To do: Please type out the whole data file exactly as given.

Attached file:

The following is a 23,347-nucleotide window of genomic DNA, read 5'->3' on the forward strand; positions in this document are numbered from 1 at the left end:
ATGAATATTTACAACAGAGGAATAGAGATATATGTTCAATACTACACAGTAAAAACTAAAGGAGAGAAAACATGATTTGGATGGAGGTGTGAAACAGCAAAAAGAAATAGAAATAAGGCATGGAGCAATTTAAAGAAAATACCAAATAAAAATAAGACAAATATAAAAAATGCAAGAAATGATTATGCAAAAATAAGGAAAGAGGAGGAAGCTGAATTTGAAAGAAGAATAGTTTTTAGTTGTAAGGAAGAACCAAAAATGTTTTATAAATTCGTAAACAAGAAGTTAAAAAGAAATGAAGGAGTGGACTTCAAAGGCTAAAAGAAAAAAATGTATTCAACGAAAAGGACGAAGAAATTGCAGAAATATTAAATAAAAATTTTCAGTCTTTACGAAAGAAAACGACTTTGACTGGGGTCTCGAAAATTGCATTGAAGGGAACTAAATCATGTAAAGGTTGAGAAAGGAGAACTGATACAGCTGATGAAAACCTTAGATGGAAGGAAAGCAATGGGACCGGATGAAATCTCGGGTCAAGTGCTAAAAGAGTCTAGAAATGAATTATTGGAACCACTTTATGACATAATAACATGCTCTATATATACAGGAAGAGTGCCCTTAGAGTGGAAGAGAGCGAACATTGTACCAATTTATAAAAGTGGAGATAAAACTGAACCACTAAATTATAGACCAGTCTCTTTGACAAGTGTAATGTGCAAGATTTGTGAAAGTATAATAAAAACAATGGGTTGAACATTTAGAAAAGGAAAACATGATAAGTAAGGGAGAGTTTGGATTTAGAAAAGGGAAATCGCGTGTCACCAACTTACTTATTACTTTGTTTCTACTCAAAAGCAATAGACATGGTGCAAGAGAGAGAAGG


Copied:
The following is a 23,347-nucleotide window of genomic DNA, read 5'->3' on the forward strand; positions in this document are numbered from 1 at the left end:
ATGAATATTTACAACAGAGGAATAGAGATATATGTTCAATACTACACAGTAAAAACTAAAGGAGAGAAAACATGATTTGGATGGAGGTGTGAAACAGCAAAAAGAAATAGAAATAAGGCATGGAGCAATTTAAAGAAAATACCAAATAAAAATAAGACAAATATAAAAAATGCAAGAAATGATTATGCAAAAATAAGGAAAGAGGAGGAAGCTGAATTTGAAAGAAGAATAGTTTTTAGTTGTAAGGAAGAACCAAAAATGTTTTATAAATTCGTAAACAAGAAGTTAAAAAGAAATGAAGGAGTGGACTTCAAAGGCTAAAAGAAAAAAATGTATTCAACGAAAAGGACGAAGAAATTGCAGAAATATTAAATAAAAATTTTCAGTCTTTACGAAAGAAAACGACTTTGACTGGGGTCTCGAAAATTGCATTGAAGGGAACTAAATCATGTAAAGGTTGAGAAAGGAGAACTGATACAGCTGATGAAAACCTTAGATGGAAGGAAAGCAATGGGACCGGATGAAATCTCGGGTCAAGTGCTAAAAGAGTCTAGAAATGAATTATTGGAACCACTTTATGACATAATAACATGCTCTATATATACAGGAAGAGTGCCCTTAGAGTGGAAGAGAGCGAACATTGTACCAATTTATAAAAGTGGAGATAAAACTGAACCACTAAATTATAGACCAGTCTCTTTGACAAGTGTAATGTGCAAGATTTGTGAAAGTATAATAAAAACAATGGGTTGAACATTTAGAAAAGGAAAACATGATAAGTAAGGGAGAGTTTGGATTTAGAAAAGGGAAATCGCGTGTCACCAACTTACTTATTACTTTGTTTCTACTCAAAAGCAATAGACATGGTGCAAGAGAGAGAAGG